The first cases of COVID-19 in five Arab sheikhdoms — Bahrain, Oman, Kuwait, Qatar and Saudi Arabia—were all traced to travelers from or transiting through Iran, an early epicenter of the pandemic. The United Arab Emirates traced its first case to China. By April 30, the Gulf states reported more than 54,000 total cases, with 298 deaths. Saudi Arabia had the most confirmed cases and deaths.
The pandemic exacerbated the divide among the six sheikhdoms of the Gulf Cooperation Council—all ruled by Sunni monarchs—over whether to better relations with predominantly Shiite Iran. Bahrain and Saudi Arabia accused Iran of initially covering up the COVID-19 outbreak and allowing the virus to spread unchecked throughout the Middle East. But Kuwait, Qatar and the UAE empathized with Iran and provided millions of dollars in humanitarian assistance.
The GCC was originally formed in 1980 to create a unified policy on Iran after the 1979 revolution ousted the monarchy. The following is a rundown of how the new coronavirus spread from Iran to five of the six GCC states.
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On February 24, Bahrain confirmed its first case of the coronavirus in a citizen who had traveled to Iran. The next day, it banned all travel to Iran and threatened tough penalties for anyone who violated the order. Bahrain, which has a Shiite majority population, is ruled by a Sunni monarchy; many Shiites make pilgrimages to holy sites in Iran. In February and March, hundreds of Bahraini pilgrims were stranded in Iran for weeks because the ban. Evacuation efforts were complicated by the history of tense relations tied to Tehran’s support of anti-government parties and militant groups. The sheikhdom later reported 77 new cases of COVID-19 among the Bahrainis were repatriated.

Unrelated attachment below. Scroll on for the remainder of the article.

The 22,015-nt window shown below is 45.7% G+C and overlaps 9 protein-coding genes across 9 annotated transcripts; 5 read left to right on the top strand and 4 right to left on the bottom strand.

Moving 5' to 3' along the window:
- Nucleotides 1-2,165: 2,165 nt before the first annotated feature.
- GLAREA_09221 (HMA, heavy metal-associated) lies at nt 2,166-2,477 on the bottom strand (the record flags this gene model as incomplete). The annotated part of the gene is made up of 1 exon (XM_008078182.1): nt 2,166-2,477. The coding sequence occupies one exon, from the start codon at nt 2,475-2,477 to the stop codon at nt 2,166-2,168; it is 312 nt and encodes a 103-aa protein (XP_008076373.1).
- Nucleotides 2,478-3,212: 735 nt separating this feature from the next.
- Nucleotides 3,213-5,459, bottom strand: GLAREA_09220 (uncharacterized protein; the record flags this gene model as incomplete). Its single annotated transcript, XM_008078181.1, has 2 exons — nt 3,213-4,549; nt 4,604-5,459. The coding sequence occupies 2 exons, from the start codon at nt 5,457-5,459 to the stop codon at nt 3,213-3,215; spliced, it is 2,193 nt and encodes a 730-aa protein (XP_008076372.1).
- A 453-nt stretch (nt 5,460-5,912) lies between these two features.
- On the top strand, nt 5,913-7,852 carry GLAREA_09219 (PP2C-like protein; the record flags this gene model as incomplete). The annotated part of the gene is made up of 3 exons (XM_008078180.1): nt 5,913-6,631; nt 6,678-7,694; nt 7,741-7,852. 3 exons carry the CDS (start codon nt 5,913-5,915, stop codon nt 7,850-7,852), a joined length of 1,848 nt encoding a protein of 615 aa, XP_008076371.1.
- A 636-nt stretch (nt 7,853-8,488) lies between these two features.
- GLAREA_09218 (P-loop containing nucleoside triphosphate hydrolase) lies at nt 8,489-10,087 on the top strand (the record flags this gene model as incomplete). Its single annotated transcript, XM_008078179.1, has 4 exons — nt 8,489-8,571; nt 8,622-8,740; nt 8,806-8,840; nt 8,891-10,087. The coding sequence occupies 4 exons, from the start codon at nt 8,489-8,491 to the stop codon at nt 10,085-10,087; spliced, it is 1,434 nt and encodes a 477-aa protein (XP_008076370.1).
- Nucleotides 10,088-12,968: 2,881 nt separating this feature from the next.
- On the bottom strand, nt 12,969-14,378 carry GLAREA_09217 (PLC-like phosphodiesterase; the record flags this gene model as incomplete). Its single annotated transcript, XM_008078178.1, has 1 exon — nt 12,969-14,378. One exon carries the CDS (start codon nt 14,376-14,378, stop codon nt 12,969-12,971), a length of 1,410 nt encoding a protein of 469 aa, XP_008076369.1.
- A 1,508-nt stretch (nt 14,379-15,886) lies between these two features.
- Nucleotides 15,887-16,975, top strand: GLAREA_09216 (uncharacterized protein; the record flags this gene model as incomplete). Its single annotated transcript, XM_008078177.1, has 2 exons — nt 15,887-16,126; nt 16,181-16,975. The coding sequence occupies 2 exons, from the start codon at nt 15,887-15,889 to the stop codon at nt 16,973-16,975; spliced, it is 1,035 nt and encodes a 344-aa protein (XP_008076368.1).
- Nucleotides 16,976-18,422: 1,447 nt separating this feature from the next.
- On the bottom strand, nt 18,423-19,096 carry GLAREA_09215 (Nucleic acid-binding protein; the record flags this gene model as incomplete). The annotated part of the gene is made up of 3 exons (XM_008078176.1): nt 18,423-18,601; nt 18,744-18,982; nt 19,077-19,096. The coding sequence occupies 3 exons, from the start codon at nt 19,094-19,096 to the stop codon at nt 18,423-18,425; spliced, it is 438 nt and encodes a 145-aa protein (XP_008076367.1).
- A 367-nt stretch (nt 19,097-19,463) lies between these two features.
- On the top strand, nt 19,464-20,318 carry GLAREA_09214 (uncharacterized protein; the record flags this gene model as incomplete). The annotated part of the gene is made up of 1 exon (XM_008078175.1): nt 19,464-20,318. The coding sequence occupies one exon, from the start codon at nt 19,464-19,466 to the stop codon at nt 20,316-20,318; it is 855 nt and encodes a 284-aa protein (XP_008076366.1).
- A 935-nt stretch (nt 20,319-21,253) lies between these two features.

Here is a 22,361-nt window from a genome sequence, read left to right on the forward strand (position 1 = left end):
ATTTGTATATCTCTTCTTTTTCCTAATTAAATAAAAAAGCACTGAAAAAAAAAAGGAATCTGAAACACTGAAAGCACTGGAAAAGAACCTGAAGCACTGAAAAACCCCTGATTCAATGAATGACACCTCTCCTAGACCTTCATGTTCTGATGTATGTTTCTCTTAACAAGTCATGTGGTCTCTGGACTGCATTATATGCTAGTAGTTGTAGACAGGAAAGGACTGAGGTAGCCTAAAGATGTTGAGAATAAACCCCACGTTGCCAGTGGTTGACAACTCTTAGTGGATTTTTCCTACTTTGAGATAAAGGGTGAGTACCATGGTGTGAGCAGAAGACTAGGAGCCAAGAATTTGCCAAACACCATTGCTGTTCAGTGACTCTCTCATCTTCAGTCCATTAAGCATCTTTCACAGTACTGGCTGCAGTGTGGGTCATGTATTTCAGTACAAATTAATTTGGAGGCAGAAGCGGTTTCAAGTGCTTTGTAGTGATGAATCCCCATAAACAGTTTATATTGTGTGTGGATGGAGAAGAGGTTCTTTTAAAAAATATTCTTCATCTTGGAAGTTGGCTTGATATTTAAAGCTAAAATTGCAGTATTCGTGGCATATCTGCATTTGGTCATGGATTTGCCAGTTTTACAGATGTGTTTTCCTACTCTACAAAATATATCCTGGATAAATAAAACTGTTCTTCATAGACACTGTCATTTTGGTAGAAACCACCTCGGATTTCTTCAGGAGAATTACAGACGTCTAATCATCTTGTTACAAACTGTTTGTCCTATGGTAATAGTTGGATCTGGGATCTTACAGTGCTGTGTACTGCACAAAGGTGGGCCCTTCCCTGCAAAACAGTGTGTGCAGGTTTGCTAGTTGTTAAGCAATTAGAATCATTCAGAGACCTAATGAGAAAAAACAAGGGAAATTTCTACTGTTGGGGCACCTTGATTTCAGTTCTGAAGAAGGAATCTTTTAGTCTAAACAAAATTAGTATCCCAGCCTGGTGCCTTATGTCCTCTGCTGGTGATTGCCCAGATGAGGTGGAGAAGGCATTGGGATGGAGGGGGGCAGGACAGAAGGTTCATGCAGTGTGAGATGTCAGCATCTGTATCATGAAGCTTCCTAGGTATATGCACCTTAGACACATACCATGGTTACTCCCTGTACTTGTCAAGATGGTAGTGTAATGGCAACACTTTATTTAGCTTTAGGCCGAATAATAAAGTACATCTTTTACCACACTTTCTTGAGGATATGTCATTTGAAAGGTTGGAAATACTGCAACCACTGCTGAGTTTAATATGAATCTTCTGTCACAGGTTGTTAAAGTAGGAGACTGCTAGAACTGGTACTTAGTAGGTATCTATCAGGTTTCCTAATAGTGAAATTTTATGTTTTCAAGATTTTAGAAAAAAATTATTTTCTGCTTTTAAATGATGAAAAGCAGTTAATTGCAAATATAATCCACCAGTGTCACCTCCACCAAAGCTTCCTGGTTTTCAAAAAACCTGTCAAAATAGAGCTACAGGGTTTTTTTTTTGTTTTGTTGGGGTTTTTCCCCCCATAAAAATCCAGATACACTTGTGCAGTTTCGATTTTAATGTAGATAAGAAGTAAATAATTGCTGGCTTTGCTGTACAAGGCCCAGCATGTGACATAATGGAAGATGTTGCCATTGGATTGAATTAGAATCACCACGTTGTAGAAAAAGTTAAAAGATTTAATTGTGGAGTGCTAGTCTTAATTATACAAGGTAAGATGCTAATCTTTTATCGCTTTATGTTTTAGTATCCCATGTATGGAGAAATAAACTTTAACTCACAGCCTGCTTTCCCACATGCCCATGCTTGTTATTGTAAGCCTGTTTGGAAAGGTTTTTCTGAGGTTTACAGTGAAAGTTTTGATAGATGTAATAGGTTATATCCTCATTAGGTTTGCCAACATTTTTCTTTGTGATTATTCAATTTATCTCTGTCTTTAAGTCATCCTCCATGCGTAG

On March 11, Bahrain accused Iran of deliberately exporting the virus to the Gulf by letting Bahrainis visit without stamping their passports. “With this behavior, Iran has allowed the disease to travel abroad, and in my estimation this constitutes a form of biological aggression that is criminalized by international law, as it has put in danger our safety and health and that of others,” Bahraini Interior Minister General Sheikh Rashid bin Abdulla Al Khalifa said.
PT: Iran violated the international laws and norms by not stamping the passports of Bahrainis while entering and leaving the country. It is worth mentioning that we didn’t ban our citizens from travelling to Iran.— Ministry of Interior (@moi_bahrain) March 12, 2020
On February 24, Kuwait confirmed its first cases of the coronavirus in three people who had traveled to Iran, one of whom was a Kuwaiti citizen. The announcement came three days after Kuwait restricted Iranians from entering the country and suspended all flights to Iran. Tehran has maintained cordial diplomatic relations with Kuwait despite its past tensions over Iranian support for militant opposition cells. In December 2013, Iranian Foreign Minister Zarif visited Kuwait for the first of several during the Rouhani administration to improve relations. In February 2017, President Hassan Rouhani traveled to Kuwait for talks on reducing regional tensions.
Iran’s diplomatic outreach to Kuwait paid off during the COVID-19 pandemic. On March 17, Kuwait’s foreign minister pledged $10 million in humanitarian assistance to Iran. Zarif spoke with Foreign Minister Ahmad Nasser Al Sabah twice in March; Kuwait expressed “solidarity” with Tehran against the coronavirus, the Iranian Foreign Ministry said.
Kuwaiti Emir Sabah al Sabah met with Supreme Leader Ali Khamenei and President Hassan Rouhani in 2014